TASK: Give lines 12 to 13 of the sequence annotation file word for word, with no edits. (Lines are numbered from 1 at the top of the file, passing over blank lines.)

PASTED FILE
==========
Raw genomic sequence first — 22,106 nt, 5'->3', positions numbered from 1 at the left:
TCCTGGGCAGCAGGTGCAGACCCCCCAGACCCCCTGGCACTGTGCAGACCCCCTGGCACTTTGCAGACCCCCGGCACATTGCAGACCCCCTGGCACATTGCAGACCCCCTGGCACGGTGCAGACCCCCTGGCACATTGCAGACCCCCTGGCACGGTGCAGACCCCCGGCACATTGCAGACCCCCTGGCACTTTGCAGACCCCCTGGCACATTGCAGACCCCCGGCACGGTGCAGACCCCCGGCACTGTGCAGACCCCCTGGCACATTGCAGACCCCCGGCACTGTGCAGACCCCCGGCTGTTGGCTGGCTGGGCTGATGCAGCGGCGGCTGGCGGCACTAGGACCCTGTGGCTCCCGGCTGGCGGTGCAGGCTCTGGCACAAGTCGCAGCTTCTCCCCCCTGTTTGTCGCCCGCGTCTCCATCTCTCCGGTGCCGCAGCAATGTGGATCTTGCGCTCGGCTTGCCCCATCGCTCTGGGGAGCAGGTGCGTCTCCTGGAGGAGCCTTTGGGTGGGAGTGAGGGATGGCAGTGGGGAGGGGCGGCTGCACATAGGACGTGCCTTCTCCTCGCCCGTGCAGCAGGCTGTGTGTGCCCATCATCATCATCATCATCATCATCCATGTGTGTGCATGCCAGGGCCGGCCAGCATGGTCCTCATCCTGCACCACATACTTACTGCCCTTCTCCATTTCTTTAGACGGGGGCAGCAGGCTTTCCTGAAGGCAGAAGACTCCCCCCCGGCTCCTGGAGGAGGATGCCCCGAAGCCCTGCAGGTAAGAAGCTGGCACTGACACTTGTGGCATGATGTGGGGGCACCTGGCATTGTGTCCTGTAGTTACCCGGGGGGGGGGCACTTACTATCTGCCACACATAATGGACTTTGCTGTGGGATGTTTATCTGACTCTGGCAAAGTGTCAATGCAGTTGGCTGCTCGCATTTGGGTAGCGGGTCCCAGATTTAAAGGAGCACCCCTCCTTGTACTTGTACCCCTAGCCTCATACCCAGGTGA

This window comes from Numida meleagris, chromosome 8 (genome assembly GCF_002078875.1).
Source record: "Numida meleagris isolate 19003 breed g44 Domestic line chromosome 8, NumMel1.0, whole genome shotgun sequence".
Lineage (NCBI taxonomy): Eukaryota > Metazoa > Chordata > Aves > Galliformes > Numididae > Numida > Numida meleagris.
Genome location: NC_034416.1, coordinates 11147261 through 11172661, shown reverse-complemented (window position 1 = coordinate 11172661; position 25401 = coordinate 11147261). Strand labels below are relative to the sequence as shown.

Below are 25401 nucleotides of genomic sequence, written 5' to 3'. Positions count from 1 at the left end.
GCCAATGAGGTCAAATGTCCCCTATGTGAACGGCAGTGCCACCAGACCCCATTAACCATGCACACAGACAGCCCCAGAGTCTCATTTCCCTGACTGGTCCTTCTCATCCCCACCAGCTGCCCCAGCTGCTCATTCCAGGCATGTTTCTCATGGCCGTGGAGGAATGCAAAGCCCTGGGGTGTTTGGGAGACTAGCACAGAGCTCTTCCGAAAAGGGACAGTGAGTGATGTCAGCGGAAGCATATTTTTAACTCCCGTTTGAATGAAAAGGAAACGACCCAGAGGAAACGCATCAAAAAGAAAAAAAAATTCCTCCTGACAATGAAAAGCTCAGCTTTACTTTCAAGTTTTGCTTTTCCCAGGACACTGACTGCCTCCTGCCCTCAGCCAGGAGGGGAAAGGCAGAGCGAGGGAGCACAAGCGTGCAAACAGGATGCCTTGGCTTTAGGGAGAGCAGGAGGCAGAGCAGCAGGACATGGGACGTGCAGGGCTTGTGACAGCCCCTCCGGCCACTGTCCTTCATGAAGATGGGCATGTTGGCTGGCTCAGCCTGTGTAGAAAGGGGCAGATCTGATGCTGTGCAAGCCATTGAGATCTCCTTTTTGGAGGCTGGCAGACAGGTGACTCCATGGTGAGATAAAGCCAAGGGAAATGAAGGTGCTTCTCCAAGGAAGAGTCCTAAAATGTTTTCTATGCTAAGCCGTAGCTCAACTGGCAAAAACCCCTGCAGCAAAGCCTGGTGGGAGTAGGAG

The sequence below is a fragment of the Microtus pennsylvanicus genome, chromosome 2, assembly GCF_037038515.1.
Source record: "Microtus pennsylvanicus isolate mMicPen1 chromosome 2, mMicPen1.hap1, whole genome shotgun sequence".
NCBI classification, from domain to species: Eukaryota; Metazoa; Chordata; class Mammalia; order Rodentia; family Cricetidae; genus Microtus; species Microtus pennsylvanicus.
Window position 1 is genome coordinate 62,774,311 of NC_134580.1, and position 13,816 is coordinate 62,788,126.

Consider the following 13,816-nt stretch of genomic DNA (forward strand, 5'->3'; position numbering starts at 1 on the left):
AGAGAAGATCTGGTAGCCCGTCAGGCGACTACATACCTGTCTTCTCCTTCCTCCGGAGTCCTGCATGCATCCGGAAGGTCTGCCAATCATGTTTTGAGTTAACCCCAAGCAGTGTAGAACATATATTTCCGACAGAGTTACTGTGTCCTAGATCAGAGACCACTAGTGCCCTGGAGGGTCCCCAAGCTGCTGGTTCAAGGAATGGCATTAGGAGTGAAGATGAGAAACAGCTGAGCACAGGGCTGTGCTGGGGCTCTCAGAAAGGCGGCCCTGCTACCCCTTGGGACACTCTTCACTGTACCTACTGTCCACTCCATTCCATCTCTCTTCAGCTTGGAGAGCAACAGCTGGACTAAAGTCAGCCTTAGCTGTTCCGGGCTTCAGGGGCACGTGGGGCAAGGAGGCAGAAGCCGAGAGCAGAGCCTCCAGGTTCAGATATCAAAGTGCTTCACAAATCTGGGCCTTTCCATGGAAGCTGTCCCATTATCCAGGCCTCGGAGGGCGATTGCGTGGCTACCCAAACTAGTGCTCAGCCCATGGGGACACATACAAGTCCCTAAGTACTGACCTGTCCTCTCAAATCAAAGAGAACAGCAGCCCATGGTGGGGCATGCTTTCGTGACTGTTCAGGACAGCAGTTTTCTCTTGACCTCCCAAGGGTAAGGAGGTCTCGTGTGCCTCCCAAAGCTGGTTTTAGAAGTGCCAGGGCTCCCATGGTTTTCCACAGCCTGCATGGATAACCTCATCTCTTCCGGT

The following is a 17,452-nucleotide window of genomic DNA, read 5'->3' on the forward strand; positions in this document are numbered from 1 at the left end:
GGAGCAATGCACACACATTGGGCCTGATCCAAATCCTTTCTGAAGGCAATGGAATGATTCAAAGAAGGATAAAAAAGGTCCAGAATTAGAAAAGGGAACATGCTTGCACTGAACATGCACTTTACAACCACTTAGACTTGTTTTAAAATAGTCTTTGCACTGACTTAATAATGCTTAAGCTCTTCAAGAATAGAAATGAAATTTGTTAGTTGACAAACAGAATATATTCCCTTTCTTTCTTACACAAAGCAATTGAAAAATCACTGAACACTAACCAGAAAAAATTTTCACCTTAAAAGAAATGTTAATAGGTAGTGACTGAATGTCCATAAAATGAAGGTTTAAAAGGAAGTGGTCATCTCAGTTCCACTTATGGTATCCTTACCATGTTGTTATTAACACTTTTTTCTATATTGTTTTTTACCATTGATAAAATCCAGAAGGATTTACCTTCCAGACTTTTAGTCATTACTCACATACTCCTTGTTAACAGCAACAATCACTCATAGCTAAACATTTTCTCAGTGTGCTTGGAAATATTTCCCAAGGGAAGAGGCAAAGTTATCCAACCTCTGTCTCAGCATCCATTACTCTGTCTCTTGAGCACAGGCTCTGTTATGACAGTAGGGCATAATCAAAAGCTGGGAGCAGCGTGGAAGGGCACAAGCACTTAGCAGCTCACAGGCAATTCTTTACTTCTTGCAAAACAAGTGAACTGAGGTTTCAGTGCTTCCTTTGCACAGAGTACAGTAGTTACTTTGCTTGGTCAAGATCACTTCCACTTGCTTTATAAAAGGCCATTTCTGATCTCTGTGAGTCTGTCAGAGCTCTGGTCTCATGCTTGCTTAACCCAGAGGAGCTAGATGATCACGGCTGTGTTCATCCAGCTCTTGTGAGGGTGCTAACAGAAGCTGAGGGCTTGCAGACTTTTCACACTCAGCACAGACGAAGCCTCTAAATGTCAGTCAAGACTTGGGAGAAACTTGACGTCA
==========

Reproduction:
Window position 1 is genome coordinate 62,774,311 of NC_134580.1, and position 13,816 is coordinate 62,788,126.

Consider the following 13,816-nt stretch of genomic DNA (forward strand, 5'->3'; position numbering starts at 1 on the left):